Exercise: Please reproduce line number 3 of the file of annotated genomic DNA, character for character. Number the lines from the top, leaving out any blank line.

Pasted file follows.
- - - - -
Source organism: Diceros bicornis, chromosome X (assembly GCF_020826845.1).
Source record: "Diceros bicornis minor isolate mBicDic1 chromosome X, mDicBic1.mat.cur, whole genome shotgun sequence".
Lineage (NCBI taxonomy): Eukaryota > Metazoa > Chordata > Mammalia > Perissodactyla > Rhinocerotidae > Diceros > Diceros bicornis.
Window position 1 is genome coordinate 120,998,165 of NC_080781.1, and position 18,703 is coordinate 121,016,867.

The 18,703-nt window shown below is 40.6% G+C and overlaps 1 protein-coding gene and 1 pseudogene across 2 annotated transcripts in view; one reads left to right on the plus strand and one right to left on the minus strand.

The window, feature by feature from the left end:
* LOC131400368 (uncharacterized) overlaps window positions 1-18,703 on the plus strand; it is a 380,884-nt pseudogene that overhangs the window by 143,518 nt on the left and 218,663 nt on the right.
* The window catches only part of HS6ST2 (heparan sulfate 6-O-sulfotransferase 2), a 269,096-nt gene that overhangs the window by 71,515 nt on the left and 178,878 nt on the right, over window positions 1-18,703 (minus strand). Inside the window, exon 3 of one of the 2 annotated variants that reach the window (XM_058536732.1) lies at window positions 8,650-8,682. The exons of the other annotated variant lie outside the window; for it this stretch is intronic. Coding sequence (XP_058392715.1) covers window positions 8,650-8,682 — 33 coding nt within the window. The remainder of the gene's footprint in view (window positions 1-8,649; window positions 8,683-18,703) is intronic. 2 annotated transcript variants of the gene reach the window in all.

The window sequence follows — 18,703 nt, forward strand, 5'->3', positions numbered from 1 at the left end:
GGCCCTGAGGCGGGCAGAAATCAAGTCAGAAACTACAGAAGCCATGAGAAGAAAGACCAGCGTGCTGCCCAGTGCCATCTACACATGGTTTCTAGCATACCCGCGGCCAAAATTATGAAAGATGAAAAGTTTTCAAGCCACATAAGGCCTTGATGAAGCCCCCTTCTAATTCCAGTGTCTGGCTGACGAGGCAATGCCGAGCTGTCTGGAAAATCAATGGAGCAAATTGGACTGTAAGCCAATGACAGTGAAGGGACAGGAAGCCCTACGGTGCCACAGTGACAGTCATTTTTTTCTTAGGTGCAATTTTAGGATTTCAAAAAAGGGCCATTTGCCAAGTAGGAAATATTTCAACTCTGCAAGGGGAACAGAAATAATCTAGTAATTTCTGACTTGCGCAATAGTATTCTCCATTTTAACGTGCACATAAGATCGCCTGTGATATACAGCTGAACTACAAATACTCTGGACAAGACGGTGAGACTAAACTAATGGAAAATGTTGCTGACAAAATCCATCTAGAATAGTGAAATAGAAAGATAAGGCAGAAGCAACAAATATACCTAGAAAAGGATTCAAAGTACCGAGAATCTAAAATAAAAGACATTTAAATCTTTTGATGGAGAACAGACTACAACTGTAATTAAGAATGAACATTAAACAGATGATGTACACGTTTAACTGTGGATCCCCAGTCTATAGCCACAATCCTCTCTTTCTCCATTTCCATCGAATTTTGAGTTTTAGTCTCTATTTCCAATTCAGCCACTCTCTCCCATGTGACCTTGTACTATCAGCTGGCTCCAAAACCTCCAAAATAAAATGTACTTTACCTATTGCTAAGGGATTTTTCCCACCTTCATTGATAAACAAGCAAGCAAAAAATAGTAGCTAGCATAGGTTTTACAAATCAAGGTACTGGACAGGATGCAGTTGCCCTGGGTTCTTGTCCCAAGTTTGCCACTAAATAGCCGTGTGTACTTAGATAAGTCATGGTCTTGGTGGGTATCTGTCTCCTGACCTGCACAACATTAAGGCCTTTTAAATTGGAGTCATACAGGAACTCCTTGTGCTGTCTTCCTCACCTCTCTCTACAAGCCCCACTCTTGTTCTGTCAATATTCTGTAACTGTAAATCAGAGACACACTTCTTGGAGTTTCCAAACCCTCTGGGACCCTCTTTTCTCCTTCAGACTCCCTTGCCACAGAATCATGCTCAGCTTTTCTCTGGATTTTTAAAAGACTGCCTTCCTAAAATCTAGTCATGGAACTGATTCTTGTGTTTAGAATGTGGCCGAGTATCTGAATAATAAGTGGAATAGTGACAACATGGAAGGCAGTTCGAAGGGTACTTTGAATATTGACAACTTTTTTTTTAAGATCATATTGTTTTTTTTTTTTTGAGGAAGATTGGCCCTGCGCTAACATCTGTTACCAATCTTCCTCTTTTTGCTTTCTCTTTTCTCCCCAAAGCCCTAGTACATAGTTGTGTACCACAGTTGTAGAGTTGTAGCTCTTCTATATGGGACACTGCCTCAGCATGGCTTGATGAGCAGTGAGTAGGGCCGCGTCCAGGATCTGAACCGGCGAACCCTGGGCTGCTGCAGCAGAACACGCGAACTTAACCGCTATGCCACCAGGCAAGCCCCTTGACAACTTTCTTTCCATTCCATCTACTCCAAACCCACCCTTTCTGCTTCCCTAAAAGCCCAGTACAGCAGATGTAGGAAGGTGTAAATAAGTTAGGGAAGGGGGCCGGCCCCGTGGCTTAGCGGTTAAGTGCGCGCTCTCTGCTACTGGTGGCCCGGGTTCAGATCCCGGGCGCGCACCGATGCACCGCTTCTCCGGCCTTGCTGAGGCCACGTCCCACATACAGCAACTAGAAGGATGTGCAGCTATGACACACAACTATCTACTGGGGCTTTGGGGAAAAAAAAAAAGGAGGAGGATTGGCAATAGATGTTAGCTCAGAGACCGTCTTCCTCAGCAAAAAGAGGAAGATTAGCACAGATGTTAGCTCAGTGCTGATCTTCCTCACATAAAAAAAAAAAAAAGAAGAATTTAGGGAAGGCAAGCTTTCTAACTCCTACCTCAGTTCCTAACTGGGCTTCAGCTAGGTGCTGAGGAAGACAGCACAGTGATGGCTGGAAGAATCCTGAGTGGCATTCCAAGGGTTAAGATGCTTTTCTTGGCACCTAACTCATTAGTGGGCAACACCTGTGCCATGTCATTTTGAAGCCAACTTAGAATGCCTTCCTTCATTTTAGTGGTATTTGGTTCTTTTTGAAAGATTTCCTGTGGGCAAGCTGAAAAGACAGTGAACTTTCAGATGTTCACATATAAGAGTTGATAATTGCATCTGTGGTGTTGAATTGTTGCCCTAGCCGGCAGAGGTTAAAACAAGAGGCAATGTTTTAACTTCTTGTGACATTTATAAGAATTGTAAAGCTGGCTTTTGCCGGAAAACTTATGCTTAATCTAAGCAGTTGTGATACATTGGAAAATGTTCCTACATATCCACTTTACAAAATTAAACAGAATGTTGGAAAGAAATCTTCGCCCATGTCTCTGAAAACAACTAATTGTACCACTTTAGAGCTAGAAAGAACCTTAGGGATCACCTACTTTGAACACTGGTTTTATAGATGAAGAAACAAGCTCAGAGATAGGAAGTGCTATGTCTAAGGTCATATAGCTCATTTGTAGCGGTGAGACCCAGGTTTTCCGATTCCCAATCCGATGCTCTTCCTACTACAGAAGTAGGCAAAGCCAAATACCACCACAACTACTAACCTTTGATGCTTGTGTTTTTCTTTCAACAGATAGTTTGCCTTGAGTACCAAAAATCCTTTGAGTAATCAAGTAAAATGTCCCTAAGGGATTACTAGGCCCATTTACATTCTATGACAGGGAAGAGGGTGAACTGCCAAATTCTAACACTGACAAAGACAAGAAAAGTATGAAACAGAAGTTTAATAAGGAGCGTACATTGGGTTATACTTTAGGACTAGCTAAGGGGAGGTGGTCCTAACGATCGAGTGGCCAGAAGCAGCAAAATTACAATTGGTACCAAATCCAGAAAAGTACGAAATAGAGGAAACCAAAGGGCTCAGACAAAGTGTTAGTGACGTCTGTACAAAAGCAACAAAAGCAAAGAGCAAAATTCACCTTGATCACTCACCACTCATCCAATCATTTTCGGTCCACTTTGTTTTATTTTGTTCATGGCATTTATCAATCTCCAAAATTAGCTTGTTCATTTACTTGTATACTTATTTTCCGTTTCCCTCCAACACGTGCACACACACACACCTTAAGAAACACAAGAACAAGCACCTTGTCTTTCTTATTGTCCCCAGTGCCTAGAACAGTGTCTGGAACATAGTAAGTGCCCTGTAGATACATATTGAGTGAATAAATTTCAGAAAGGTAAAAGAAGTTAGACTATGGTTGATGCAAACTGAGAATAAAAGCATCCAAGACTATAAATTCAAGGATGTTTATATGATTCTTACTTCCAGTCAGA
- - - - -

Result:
Lineage (NCBI taxonomy): Eukaryota > Metazoa > Chordata > Mammalia > Perissodactyla > Rhinocerotidae > Diceros > Diceros bicornis.